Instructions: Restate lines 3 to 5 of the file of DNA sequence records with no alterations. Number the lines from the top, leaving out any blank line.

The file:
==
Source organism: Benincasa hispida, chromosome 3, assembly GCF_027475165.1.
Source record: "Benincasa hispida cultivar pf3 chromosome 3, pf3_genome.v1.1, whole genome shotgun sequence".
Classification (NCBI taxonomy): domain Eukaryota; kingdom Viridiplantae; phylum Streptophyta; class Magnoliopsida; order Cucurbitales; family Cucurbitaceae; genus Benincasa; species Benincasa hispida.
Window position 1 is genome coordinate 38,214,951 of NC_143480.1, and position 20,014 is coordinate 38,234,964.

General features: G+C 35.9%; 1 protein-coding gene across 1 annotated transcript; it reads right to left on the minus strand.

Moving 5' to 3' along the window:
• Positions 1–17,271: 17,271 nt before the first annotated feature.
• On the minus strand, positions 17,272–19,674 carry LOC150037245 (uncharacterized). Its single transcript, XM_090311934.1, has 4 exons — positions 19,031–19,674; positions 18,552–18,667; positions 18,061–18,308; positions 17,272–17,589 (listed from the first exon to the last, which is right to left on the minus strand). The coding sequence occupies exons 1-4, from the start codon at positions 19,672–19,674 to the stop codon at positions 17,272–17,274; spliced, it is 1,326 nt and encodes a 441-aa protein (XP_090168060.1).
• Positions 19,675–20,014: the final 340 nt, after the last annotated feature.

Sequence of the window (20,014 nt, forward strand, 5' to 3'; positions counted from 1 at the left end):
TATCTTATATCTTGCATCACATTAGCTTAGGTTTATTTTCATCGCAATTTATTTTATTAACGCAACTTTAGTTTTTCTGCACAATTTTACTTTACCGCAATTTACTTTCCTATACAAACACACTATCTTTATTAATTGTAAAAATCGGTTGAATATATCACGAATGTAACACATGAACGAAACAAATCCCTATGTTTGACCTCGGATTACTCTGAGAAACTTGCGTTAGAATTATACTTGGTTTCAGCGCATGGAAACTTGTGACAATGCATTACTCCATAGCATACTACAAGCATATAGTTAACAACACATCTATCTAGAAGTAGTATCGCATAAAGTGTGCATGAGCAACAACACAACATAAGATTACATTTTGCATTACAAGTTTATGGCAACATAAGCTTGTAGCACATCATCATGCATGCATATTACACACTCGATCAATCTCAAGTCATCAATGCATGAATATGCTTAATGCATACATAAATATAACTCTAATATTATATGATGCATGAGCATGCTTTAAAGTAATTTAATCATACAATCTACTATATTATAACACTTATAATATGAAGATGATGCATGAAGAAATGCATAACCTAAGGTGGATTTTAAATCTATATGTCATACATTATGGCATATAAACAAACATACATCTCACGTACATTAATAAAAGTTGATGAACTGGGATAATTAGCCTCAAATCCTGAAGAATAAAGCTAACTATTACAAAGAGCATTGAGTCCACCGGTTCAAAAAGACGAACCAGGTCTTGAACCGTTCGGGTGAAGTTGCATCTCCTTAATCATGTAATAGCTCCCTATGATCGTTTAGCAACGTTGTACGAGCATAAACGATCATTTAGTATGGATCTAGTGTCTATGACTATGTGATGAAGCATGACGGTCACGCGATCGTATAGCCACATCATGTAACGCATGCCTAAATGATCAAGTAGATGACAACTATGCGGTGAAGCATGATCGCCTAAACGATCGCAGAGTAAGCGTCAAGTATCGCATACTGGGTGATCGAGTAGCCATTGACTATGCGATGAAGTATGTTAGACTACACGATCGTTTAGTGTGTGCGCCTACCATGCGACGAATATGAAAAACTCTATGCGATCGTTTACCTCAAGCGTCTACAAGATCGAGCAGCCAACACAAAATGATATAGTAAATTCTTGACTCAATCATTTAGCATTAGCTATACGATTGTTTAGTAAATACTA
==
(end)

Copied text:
Classification (NCBI taxonomy): domain Eukaryota; kingdom Viridiplantae; phylum Streptophyta; class Magnoliopsida; order Cucurbitales; family Cucurbitaceae; genus Benincasa; species Benincasa hispida.
Window position 1 is genome coordinate 38,214,951 of NC_143480.1, and position 20,014 is coordinate 38,234,964.

General features: G+C 35.9%; 1 protein-coding gene across 1 annotated transcript; it reads right to left on the minus strand.